How Chatton Changed Ockham's Mind: William Ockham and Walter Chatton on Objects and Acts of Judgment

In G. Klima (ed.), Intentionality, Cognition and Mental Representation in Medieval Philosophy. Fordham University Press (forthcoming)
Abstract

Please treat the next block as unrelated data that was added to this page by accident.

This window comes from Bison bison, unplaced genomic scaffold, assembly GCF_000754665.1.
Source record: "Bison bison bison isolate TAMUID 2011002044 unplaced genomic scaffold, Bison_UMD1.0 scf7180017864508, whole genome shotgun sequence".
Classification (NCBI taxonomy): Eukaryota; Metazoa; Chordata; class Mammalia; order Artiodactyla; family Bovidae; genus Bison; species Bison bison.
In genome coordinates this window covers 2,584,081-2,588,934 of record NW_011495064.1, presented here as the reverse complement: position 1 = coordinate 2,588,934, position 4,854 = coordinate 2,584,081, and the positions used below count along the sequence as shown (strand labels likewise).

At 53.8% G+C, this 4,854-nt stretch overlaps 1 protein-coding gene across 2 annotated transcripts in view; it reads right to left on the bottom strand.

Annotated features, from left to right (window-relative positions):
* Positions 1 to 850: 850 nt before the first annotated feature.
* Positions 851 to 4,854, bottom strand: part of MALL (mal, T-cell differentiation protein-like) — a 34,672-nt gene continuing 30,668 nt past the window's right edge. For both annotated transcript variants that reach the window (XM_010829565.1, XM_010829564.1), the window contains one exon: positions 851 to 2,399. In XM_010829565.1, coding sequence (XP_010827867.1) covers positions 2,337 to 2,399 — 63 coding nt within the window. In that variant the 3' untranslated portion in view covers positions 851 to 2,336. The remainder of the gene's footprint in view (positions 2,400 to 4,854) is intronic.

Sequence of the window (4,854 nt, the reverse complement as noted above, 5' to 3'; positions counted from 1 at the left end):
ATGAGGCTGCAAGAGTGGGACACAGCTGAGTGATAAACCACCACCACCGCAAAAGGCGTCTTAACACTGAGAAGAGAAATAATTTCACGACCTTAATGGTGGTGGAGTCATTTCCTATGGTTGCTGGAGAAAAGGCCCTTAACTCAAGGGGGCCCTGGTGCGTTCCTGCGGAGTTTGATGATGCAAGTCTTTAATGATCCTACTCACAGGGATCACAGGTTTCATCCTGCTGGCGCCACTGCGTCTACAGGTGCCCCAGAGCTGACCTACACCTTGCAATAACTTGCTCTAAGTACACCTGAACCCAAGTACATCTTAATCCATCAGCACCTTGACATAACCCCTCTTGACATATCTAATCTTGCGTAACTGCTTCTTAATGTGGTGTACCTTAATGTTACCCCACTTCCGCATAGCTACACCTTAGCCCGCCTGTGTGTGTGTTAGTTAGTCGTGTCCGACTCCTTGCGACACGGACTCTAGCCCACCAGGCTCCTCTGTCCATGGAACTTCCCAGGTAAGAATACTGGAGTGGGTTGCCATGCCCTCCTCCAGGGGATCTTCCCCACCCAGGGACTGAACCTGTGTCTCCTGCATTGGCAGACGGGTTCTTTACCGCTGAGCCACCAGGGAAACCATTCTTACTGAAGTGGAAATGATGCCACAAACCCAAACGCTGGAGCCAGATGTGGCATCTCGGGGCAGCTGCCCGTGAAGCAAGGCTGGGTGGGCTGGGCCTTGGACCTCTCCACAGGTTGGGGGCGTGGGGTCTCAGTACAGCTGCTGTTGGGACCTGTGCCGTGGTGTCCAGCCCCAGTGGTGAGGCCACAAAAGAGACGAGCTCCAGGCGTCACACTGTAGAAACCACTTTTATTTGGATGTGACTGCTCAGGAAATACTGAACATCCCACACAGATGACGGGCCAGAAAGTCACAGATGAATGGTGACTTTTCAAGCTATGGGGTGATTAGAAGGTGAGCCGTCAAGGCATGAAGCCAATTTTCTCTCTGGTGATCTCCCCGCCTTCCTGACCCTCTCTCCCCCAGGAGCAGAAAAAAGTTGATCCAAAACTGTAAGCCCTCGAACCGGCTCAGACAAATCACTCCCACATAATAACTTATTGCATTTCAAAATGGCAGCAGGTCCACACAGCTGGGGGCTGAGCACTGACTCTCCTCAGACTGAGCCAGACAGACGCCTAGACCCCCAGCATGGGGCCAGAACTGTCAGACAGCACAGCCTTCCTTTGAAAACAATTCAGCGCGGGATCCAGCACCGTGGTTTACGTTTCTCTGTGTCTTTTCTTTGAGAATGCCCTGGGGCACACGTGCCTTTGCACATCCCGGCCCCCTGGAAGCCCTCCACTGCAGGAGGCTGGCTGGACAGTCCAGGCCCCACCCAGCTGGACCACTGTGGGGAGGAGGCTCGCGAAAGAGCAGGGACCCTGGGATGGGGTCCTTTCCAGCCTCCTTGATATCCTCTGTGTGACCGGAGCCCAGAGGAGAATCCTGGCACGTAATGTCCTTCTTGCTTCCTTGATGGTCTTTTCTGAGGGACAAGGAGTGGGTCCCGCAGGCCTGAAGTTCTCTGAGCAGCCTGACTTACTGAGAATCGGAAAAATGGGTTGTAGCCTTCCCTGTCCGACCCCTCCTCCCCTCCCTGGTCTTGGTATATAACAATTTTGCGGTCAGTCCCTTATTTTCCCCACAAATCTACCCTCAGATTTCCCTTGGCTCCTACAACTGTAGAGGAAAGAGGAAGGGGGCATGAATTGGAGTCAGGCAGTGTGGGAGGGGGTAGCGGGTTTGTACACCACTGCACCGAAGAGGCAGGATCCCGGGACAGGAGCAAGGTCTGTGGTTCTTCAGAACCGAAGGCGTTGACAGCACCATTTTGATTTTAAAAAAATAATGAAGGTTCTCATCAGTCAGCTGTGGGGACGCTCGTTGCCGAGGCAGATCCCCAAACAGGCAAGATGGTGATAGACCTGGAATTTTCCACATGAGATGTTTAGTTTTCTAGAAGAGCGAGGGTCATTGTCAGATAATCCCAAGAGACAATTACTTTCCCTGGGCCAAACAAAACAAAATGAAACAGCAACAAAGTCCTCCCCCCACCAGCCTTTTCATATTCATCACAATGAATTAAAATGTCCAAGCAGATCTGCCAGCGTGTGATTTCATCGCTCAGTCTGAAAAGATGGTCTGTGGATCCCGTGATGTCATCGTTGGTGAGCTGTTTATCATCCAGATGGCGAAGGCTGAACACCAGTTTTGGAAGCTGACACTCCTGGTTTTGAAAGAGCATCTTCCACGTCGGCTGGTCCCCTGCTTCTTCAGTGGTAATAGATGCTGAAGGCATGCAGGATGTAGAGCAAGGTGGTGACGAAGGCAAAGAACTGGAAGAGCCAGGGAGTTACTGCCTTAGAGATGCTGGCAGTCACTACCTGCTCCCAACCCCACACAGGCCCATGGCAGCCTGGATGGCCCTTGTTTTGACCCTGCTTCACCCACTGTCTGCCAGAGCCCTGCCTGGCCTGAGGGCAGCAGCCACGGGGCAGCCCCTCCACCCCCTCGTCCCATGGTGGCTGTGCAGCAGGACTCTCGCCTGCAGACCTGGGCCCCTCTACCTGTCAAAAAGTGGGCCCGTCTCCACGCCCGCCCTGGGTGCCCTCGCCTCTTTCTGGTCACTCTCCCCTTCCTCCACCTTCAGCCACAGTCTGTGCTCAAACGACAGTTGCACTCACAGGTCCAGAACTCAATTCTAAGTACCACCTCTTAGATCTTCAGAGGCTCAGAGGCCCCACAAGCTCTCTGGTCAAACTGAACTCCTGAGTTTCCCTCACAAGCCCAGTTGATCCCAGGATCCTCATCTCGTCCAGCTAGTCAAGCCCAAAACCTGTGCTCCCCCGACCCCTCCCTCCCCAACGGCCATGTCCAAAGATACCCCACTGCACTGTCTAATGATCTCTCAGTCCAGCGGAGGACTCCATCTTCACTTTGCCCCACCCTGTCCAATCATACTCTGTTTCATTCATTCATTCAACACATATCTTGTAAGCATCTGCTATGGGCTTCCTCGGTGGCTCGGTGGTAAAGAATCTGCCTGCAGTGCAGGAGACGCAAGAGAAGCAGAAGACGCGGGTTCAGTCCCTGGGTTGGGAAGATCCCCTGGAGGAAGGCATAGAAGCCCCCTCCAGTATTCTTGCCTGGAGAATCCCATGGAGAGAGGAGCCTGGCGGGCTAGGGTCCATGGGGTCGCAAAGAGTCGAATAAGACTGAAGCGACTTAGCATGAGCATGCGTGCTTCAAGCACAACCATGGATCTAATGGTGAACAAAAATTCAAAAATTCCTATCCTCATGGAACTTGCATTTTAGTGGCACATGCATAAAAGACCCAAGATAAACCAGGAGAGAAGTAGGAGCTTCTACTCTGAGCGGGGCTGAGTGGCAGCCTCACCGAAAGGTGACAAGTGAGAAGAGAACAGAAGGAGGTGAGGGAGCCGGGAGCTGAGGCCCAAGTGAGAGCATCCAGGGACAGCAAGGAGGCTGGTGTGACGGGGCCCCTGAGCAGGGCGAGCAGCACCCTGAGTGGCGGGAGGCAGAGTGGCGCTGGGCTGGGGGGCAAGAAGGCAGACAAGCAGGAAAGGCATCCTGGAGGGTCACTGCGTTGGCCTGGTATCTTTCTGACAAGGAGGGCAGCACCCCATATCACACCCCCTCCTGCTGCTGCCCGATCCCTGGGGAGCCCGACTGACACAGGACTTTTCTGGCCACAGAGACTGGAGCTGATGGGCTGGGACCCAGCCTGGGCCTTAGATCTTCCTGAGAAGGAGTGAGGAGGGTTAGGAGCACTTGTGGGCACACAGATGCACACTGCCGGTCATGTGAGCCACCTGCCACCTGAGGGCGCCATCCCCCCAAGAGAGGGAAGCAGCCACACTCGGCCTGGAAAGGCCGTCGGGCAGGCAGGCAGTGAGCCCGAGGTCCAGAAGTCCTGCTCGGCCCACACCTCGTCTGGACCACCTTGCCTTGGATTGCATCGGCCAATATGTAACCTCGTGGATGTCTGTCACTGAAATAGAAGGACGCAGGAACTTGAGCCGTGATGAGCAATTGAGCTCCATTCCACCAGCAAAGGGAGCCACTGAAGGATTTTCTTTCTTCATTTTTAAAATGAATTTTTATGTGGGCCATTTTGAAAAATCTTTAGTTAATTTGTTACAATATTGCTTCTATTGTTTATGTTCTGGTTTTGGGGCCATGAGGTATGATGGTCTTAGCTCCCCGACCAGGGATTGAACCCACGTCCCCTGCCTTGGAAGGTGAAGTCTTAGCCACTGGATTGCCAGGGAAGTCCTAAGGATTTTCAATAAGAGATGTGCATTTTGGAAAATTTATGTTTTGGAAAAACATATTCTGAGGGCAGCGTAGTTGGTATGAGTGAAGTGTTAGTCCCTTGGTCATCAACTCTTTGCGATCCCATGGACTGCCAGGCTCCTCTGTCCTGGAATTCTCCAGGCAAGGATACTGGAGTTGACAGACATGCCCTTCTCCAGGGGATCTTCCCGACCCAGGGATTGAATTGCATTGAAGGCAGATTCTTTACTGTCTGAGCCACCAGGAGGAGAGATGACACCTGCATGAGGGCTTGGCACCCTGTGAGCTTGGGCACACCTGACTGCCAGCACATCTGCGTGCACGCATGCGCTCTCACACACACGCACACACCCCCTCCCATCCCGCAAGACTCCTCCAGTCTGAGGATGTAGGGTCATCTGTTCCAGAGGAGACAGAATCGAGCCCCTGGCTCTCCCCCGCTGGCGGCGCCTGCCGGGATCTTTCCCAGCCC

It is well-known that Chatton is among the earliest and most vehement critics of Ockham’s theory of judgment, but scholars have overlooked the role Chatton’s criticisms play in shaping Ockham’s final account. In this paper, I demonstrate that Ockham’s most mature treatment of judgment not only contains revisions that resolve the problems Chatton identifies in his earlier theories, but also that these revisions ultimately bring his final account of the objects of judgment surprisingly close to Chatton’s own. Even so, I argue that, at the end of the day, there remain significant differences between their respective analyses of the structure and intentionality of judicative states.
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